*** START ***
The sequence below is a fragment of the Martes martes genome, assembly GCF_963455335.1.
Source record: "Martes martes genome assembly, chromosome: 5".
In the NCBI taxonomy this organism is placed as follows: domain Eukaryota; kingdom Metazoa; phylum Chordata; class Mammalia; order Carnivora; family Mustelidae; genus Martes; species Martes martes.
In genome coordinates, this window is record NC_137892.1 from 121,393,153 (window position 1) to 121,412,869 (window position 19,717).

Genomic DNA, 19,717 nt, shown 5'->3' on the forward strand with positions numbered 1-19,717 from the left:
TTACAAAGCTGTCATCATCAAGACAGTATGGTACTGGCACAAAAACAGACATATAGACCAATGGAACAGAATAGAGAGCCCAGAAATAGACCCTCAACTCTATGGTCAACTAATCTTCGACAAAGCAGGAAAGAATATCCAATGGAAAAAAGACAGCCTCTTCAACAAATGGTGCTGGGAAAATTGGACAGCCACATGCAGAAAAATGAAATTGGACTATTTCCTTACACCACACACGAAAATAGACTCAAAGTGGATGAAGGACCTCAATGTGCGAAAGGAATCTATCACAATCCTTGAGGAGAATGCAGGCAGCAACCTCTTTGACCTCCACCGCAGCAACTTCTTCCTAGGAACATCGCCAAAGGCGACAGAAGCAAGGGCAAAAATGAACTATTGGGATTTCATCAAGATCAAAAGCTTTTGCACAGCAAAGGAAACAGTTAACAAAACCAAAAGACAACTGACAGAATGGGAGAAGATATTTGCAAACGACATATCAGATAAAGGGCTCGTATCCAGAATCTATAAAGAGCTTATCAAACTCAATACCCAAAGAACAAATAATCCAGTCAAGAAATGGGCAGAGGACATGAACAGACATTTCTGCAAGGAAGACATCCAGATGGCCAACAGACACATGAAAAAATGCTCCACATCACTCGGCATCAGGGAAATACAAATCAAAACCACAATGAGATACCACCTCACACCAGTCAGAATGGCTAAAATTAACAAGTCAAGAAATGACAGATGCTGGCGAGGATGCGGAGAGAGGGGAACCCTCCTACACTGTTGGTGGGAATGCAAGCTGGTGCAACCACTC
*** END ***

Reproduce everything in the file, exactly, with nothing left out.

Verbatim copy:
The sequence below is a fragment of the Martes martes genome, assembly GCF_963455335.1.
Source record: "Martes martes genome assembly, chromosome: 5".
In the NCBI taxonomy this organism is placed as follows: domain Eukaryota; kingdom Metazoa; phylum Chordata; class Mammalia; order Carnivora; family Mustelidae; genus Martes; species Martes martes.
In genome coordinates, this window is record NC_137892.1 from 121,393,153 (window position 1) to 121,412,869 (window position 19,717).

Genomic DNA, 19,717 nt, shown 5'->3' on the forward strand with positions numbered 1-19,717 from the left:
TTACAAAGCTGTCATCATCAAGACAGTATGGTACTGGCACAAAAACAGACATATAGACCAATGGAACAGAATAGAGAGCCCAGAAATAGACCCTCAACTCTATGGTCAACTAATCTTCGACAAAGCAGGAAAGAATATCCAATGGAAAAAAGACAGCCTCTTCAACAAATGGTGCTGGGAAAATTGGACAGCCACATGCAGAAAAATGAAATTGGACTATTTCCTTACACCACACACGAAAATAGACTCAAAGTGGATGAAGGACCTCAATGTGCGAAAGGAATCTATCACAATCCTTGAGGAGAATGCAGGCAGCAACCTCTTTGACCTCCACCGCAGCAACTTCTTCCTAGGAACATCGCCAAAGGCGACAGAAGCAAGGGCAAAAATGAACTATTGGGATTTCATCAAGATCAAAAGCTTTTGCACAGCAAAGGAAACAGTTAACAAAACCAAAAGACAACTGACAGAATGGGAGAAGATATTTGCAAACGACATATCAGATAAAGGGCTCGTATCCAGAATCTATAAAGAGCTTATCAAACTCAATACCCAAAGAACAAATAATCCAGTCAAGAAATGGGCAGAGGACATGAACAGACATTTCTGCAAGGAAGACATCCAGATGGCCAACAGACACATGAAAAAATGCTCCACATCACTCGGCATCAGGGAAATACAAATCAAAACCACAATGAGATACCACCTCACACCAGTCAGAATGGCTAAAATTAACAAGTCAAGAAATGACAGATGCTGGCGAGGATGCGGAGAGAGGGGAACCCTCCTACACTGTTGGTGGGAATGCAAGCTGGTGCAACCACTC